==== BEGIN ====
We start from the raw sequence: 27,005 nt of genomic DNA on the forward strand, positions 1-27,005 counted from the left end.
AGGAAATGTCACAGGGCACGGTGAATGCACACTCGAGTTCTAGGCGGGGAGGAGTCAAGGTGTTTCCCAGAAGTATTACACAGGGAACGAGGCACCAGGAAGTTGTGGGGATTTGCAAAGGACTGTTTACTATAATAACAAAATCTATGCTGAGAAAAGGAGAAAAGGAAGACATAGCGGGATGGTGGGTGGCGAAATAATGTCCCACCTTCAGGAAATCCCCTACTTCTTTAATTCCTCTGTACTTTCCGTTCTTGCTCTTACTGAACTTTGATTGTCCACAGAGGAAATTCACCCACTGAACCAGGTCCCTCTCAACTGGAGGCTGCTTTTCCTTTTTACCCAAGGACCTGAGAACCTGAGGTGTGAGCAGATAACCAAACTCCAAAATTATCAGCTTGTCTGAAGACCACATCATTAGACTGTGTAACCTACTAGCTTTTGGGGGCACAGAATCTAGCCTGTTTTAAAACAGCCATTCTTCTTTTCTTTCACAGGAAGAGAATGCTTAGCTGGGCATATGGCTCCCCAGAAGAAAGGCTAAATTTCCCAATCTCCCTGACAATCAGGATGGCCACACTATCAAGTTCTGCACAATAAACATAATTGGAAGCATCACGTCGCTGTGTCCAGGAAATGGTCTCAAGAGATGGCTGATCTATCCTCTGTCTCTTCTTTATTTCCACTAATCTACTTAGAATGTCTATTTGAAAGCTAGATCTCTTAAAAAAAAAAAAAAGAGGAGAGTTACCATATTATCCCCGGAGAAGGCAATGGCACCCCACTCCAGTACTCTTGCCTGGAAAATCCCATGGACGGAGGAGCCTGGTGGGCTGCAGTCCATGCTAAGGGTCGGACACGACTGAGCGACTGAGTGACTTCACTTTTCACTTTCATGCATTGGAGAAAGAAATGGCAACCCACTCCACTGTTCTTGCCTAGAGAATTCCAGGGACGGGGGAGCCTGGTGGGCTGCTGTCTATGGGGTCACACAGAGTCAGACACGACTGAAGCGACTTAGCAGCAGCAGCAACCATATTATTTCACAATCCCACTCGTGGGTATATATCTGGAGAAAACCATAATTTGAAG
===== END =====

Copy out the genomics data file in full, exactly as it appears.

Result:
We start from the raw sequence: 27,005 nt of genomic DNA on the forward strand, positions 1-27,005 counted from the left end.
AGGAAATGTCACAGGGCACGGTGAATGCACACTCGAGTTCTAGGCGGGGAGGAGTCAAGGTGTTTCCCAGAAGTATTACACAGGGAACGAGGCACCAGGAAGTTGTGGGGATTTGCAAAGGACTGTTTACTATAATAACAAAATCTATGCTGAGAAAAGGAGAAAAGGAAGACATAGCGGGATGGTGGGTGGCGAAATAATGTCCCACCTTCAGGAAATCCCCTACTTCTTTAATTCCTCTGTACTTTCCGTTCTTGCTCTTACTGAACTTTGATTGTCCACAGAGGAAATTCACCCACTGAACCAGGTCCCTCTCAACTGGAGGCTGCTTTTCCTTTTTACCCAAGGACCTGAGAACCTGAGGTGTGAGCAGATAACCAAACTCCAAAATTATCAGCTTGTCTGAAGACCACATCATTAGACTGTGTAACCTACTAGCTTTTGGGGGCACAGAATCTAGCCTGTTTTAAAACAGCCATTCTTCTTTTCTTTCACAGGAAGAGAATGCTTAGCTGGGCATATGGCTCCCCAGAAGAAAGGCTAAATTTCCCAATCTCCCTGACAATCAGGATGGCCACACTATCAAGTTCTGCACAATAAACATAATTGGAAGCATCACGTCGCTGTGTCCAGGAAATGGTCTCAAGAGATGGCTGATCTATCCTCTGTCTCTTCTTTATTTCCACTAATCTACTTAGAATGTCTATTTGAAAGCTAGATCTCTTAAAAAAAAAAAAAAGAGGAGAGTTACCATATTATCCCCGGAGAAGGCAATGGCACCCCACTCCAGTACTCTTGCCTGGAAAATCCCATGGACGGAGGAGCCTGGTGGGCTGCAGTCCATGCTAAGGGTCGGACACGACTGAGCGACTGAGTGACTTCACTTTTCACTTTCATGCATTGGAGAAAGAAATGGCAACCCACTCCACTGTTCTTGCCTAGAGAATTCCAGGGACGGGGGAGCCTGGTGGGCTGCTGTCTATGGGGTCACACAGAGTCAGACACGACTGAAGCGACTTAGCAGCAGCAGCAACCATATTATTTCACAATCCCACTCGTGGGTATATATCTGGAGAAAACCATAATTTGAAG